Great Hindu Warrior Queen : Rani Durgavati of Gondwana
- Rani Durgavati took the rein of Gond dynasty
- Warrior Rani Durgavati
- Choosing death to dishonour
- Legend of Rani Durgavati
Rani Durgavati's achievements further enhanced the glory of her ancestral tradition of courage and patronage of arts In 1542, she was married to Dalpat Shah, the eldest son of king Sangram Shah of Gond Dynasty. Chandel and Gond dynasties got closer as a consequence of this marriage and that was the reason Keerat Rai got the help of Gonds and his son-in-law Dalpat Shah at the time of muslim invasion of Sher Shah Suri in which Sher Shah died.
It is said that trade flourished during this period. Peole were prosperous. Like her husband's predecessors she extended her territory and accomplished the political unification of Gondwana, also called Garha-Katanga, with courage, generosity and tact. Out of 23,000 villages in her kingdom 12,000 were directly managed by her government. Her large well equipped army is said to have consisted of 20,000 cavalry and 1,000 war elephants besides a good number of foot soldiers. Durgavati combined beauty and grace with courage and wisdom. She carried out many useful public works in different parts of her kingdom, winning the hearts of her people. She built a great reservoir close to Jabalpur, called Ranital. Following her initiative one of her attendants built Cherital and the Adhartal was built three miles from Jabalpur by her minister Adhar Kayastha. She is also reputed to have been a liberal patron of learning
After the death of Shershah, Sujat Khan captured the Malwa zone and was succeeded by his son Baz Bahadur in 1556 A.D. After ascending to the throne, he attacked Rani Durgavati but the attack was repulsed with heavy losses to his army. This defeat effectively silenced Baz Bahadur and the victory brought name and fame for Rani Durgavati.
In the year 1562 Akbar vanquished the Malwa ruler Baj Bahadur and annexed the Malwa with Mughal dominion. Consequently, the state boundary of Rani touched the Mughal kingdom.
Rani's contemporary Mughal Subedar was Abdul Mazid Khan, an ambitious man who vanquished Ramchandra, the ruler of Rewa. Prosperity of Rani Durgavati's state lured him and he invaded Rani's state after taking permission from Mughal emperor. This plan of Mughal invasion was the result of expansionism and imperialism of Akbar.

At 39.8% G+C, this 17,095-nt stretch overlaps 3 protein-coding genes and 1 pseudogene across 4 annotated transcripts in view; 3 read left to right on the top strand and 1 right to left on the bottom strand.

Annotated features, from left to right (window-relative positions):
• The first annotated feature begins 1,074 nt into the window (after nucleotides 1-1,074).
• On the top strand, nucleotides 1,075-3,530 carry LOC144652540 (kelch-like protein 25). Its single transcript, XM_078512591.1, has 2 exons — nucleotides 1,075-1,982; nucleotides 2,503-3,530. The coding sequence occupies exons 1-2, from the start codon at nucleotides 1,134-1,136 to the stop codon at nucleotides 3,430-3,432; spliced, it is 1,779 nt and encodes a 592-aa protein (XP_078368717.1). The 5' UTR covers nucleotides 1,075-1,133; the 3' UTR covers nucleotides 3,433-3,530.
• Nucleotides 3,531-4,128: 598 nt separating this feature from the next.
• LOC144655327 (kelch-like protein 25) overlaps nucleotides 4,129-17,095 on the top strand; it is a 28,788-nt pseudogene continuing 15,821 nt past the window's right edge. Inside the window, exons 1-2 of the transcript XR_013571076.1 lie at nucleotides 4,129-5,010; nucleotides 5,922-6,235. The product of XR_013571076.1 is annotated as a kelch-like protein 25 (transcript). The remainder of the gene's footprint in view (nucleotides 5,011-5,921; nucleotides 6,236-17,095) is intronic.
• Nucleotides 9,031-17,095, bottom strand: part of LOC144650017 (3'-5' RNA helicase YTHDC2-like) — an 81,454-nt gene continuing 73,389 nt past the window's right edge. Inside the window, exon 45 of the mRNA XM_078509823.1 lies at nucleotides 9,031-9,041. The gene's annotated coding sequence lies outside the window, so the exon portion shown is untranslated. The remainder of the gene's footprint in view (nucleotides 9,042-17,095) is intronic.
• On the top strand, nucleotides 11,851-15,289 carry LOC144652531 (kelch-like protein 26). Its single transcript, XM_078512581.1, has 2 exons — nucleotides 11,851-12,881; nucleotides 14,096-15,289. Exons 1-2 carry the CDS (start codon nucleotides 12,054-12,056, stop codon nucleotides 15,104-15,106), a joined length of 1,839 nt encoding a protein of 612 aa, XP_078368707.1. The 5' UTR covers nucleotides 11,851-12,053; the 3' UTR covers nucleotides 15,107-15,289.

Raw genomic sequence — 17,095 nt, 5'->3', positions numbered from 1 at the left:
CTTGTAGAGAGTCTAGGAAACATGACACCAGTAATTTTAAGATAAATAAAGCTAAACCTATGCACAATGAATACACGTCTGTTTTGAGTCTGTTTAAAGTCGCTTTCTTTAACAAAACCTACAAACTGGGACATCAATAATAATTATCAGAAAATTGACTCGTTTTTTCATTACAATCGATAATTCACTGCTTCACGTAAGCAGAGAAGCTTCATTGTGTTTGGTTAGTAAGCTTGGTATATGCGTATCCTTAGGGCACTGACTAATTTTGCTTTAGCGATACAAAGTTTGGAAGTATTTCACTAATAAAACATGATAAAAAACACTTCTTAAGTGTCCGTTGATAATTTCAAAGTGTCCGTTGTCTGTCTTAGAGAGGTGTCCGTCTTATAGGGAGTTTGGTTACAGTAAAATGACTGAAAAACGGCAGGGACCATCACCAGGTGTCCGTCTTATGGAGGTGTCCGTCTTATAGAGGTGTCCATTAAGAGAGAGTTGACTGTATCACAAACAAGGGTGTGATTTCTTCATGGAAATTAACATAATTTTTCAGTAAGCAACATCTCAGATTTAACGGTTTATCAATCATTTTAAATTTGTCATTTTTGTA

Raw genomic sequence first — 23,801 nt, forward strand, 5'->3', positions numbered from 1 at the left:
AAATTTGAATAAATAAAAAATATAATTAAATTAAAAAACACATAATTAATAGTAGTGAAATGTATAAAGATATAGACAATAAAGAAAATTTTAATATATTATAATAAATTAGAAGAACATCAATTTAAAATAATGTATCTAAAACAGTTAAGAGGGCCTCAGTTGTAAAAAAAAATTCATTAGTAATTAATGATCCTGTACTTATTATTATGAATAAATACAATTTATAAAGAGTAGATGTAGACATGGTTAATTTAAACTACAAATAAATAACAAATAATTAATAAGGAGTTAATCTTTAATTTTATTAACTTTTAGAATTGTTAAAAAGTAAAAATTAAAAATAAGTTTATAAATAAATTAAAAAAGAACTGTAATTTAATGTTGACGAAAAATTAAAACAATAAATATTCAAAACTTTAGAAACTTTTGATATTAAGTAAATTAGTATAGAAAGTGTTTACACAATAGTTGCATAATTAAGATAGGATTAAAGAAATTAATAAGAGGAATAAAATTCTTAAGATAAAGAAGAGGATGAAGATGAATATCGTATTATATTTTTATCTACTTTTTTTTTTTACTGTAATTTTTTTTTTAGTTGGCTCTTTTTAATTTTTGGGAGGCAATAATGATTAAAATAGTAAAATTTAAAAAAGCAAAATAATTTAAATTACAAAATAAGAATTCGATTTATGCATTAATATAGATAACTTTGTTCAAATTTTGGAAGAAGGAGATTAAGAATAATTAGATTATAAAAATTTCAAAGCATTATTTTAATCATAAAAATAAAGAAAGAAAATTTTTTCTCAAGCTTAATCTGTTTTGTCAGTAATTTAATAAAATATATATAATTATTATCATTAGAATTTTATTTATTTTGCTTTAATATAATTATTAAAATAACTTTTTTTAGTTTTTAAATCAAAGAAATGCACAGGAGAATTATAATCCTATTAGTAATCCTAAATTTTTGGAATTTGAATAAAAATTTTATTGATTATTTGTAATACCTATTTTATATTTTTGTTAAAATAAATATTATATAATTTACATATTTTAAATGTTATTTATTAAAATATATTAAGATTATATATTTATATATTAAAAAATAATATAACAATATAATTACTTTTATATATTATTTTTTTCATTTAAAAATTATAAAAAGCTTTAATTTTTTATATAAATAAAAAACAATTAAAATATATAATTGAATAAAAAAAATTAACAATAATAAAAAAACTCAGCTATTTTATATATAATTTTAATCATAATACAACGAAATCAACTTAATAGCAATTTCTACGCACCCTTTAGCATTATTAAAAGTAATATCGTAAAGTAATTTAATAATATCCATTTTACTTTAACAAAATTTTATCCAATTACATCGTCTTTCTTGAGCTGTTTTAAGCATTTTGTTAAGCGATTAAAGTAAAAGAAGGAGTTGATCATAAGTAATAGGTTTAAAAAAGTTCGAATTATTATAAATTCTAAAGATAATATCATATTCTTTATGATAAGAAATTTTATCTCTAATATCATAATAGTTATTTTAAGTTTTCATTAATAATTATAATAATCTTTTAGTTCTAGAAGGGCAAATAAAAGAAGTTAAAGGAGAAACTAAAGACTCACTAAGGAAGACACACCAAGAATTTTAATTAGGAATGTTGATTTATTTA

To fight a defensive battle, she went to Narrai situated between a hilly range on one side and two rivers Gaur and Narmada on the other side. It was an unequal battle with trained soldiers and modern weapons in multitude on one side and a few untrained soldiers with old weapons on the other side. Her Faujdar Arjun Daswas killed in the battle and Rani decided to lead the defence herself. As the enemy entered the valley, soldiers of Rani attacked them. Both sides lost some men but Rani was victorious in this battle. She chased the Mughal army and came out of the valley.
In the course of battle Rani also got injured near her ear with an arrow. Another arrow pierced her neck and she lost her consciousness. On regaining consciousness she perceived that defeat was imminent. Her Mahout advised her to leave the battlefield but she refused and took out her dagger and killed herself. Her martyrdom day (24th June 1564) is even today commemorated as "Balidan Diwas".
She, like her ancestral dynasty, built so many lakes in her state and did a lot for the welfare of her people. She respected the scholars and extended her patronage to them. She welcomed the Vitthalnath of Vallabh community and took Diksha from him. She was secular and appointed many eminent Muslims on important posts.
The place where she sacrificed herself has always been a source of inspiration for freedom fighters.
In the year 1983, the Government of Madhya Pradesh renamed the University of Jabalpur as Rani Durgavati Vishwavidyalaya in her memory.
Government of India paid its tribute to the valiant Rani by issuing a postal-stamp commemorating her martyrdom, on 24th June 1988